Monday, July 5, 2010

A Day in the Life Of Jackie at the IRC...

There have been at least two days so far this summer that I have gotten in my car after a stressful day of work and had a combination of feelings: anger, misunderstanding, fulfillment, frustration, sadness, contentment, etc that are almost unbearable. The rest of the days, the same feelings arise but I can cope. Teresa suggested that I write out a "Day In the Life Of..." in order to get some of those feelings out. I think that is a wonderful idea. Do keep in mind that at the current moment I have had a long weekend and many of these feelings have subsided.

8:30 am: Leave to pick up Mother and Daughter for Eye Appt scheduled at 10am (It took me at least six calls to the doctors office to make this appt bc of insurance and not-being-the client-confusion, three calls to the client via Language Link, and two visits to the clients apartment to arrange this appt).

8:45 am: Receive a call from Ashley (my case manager) saying her car is dead and I will need to pick up our new clients by 10am. After working through how to be in two places at once, we decided I could drop the Eye appt clients off, pick up the new clients, and then go back to drive the appt clients home while making the other ones wait on me.

9:15 am: Driving with deaf mother trying to explain that I would not be staying for the appt. While this is getting frustrating, I am completely lost on the John Hopkins Campus. I have only been here once before and it is a web of side roads with few signs. I have now missed at least three calls from Ashley and two other client calls.

9:35 am: Arrive and park at doctors office.

9:45 am: Go to check-in for the appt. Mother still confused about what I am saying. Told that I am at the wrong location. This is increasingly frustrating because I have had soooo many problems scheduling appts with this office and am constantly lost in a phone tree, yelled at for not having the right information (even though I am not the patient, as explained, and I am the one that speaks English), and not told directions as to where to go. I ask them to call the other office. The JH receptionist is put on hold!!! She asks me to call, even though at this point I am running late to pick up our new clients that should be waiting eagerly for me. I am trying to call Ashley, reschedule the appt and now have to get an interpreter to explain why we will not be seeing a doctor today to the clients I have with me. The mother is deaf so I can not do this over the phone by interpreter. We head to the car.

9:55 am: Connected to receptionist at JH Downtown Campus while driving. Find a spot to pull over bc I will need the client information to reschedule.

10:00 am: Drop off confused clients. Head to new clients apartment.

10:05 am: Knock on new clients door. Knock again. And again. And again. No answer. No movement. Call Ashley. What to do?

10:20 am: After several different attempts at getting clients attention (knocking on windows, pounding on the door, screaming names), it is decided that they are asleep after two days of travel. I am told to wait and then to head to the Management office to get a key.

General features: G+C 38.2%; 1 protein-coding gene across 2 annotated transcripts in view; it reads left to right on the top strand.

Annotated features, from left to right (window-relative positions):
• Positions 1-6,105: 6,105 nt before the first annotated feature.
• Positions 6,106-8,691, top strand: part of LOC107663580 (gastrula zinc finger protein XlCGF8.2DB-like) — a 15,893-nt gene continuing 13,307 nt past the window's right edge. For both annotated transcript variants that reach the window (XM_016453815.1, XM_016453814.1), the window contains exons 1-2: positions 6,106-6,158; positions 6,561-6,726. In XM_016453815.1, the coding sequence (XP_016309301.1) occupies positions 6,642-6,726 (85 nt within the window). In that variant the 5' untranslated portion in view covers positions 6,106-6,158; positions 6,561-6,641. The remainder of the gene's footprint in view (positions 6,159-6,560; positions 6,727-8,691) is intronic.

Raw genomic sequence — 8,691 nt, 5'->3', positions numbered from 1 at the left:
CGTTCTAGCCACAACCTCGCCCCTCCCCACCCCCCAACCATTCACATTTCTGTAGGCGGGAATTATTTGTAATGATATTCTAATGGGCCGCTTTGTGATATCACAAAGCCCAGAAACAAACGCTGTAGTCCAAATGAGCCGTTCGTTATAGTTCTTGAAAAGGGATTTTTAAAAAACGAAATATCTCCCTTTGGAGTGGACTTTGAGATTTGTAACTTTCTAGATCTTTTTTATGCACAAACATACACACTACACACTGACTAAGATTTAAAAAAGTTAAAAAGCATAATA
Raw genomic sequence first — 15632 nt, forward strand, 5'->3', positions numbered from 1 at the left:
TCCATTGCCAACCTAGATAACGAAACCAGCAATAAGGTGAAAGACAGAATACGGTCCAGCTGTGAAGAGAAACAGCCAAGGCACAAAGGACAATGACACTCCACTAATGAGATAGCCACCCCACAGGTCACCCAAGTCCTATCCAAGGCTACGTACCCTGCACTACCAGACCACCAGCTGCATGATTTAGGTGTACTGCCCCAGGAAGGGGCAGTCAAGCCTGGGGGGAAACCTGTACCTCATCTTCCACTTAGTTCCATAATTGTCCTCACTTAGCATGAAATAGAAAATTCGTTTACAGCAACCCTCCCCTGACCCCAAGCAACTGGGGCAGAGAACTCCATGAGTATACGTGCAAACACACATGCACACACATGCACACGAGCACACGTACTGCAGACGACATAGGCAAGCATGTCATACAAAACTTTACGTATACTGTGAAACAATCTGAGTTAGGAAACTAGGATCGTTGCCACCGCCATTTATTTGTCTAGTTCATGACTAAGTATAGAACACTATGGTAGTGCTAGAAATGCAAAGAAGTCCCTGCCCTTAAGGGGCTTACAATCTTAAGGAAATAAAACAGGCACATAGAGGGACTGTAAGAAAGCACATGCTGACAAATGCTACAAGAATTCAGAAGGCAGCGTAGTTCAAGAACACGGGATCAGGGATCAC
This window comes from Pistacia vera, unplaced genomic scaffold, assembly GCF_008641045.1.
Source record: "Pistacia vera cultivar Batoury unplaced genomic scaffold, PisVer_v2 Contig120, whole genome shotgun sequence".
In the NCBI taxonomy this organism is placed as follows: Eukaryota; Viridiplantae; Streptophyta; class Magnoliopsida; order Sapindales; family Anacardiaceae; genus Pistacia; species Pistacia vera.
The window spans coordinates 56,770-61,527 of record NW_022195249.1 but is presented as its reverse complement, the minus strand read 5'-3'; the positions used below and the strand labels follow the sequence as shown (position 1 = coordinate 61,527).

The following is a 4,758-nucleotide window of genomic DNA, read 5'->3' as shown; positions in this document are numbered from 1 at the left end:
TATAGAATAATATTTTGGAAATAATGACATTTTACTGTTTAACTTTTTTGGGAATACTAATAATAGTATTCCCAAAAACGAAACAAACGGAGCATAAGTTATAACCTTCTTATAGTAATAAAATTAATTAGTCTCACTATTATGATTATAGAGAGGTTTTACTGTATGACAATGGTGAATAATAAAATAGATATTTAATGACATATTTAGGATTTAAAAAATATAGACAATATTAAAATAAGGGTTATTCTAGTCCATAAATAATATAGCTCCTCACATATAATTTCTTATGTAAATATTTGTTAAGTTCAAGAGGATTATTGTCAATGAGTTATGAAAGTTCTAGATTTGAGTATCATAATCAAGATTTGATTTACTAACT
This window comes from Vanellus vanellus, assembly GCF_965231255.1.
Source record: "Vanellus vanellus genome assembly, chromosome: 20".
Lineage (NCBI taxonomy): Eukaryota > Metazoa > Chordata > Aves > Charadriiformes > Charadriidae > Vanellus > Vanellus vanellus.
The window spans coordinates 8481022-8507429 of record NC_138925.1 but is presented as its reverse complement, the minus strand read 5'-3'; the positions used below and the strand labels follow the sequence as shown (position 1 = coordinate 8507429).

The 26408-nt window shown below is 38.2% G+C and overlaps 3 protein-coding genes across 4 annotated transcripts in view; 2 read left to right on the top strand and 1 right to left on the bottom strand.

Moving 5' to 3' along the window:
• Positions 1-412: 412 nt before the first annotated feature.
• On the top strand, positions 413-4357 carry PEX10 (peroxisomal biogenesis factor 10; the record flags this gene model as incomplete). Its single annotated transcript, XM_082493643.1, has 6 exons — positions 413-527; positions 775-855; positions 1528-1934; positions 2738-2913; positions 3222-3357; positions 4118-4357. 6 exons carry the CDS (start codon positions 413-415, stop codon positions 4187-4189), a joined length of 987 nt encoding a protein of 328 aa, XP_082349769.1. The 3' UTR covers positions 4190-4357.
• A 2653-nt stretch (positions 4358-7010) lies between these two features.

10:30 am: Get a Key. Pick up various things for other IRC employees.

10:40 am: Let myself into new client apartment. No one is there. Call Ashley. Decide to pick up another client early for appointment.

10:50 am: Call other client via Language Link. No answer. Call myself. Answer but no understanding. Call again via Language Link. Still no understanding of why I would come so early to pick him up. Eventually explain that I am outside.

11:00 am: Client meets me at car. Ashley calls. Need to wait to exchange car seat for later appt.

11:15 am: Arrive at doctors office. Client still confused and frustrated that I came early. When we walk in we are met by a gathering of nurses chatting. Their power went out and we would need to come back!!!

11:30 am: Back at clients apartment, via Language Link, I explain the situation and reschedule. He is upset because he does not sleep much because he works nights and now lost a day of sleep.

11:40 am: Arrive at another clients house to discuss bills.

11:50 am: Via Language Link begin two hour conversation about how the family is doing LITERALLY everything right and everything they are expected to do above and beyond and are still not making ends meet. I had to insist they find some way to pay their bills. Went over budget. Discussed fathers military involvement.

2:00 pm: Left feeling broken down and angry. Took mother to enroll son in Disability program bc he is paralyzed waist down.

2:45 pm: Head back to office.

3:00 pm: Arrive at office with a world of emotions to several clients waiting to be seen. I am unsure of how to answer their questions and am having a hard time getting a hold of Language Link. Tell them to come back. Remember: Transportation is expensive and time consuming. It is a HUGE burden for clients.

4:00 pm: Work on expense sheets in order to calm down. Ashley informs me her father is sick and in the hospital.

4:35 pm: Tell everyone goodbye for the day!

This is an example of a short day. There really is no way to explain a day in the life of a case manager. Even the smallest things in our daily lives become a burden in a refugees life. Every minute is precious. I wish everyone could shadow this type of work for one day. I think people would be surprised at the level of talent and patience a job of this sort takes.

I can't wait to be a social worker. I feel satisfied knowing there are people that want to give their lives to this kind of work and I am proud to be one of them. I am frustrated that there will never be enough of us, therefore leaving much of societies needs unmet and worsening. I am only one person but hope to make a world of change someday.

1 comment:

  1. Woot! I remember this day. It was a good one. You rock!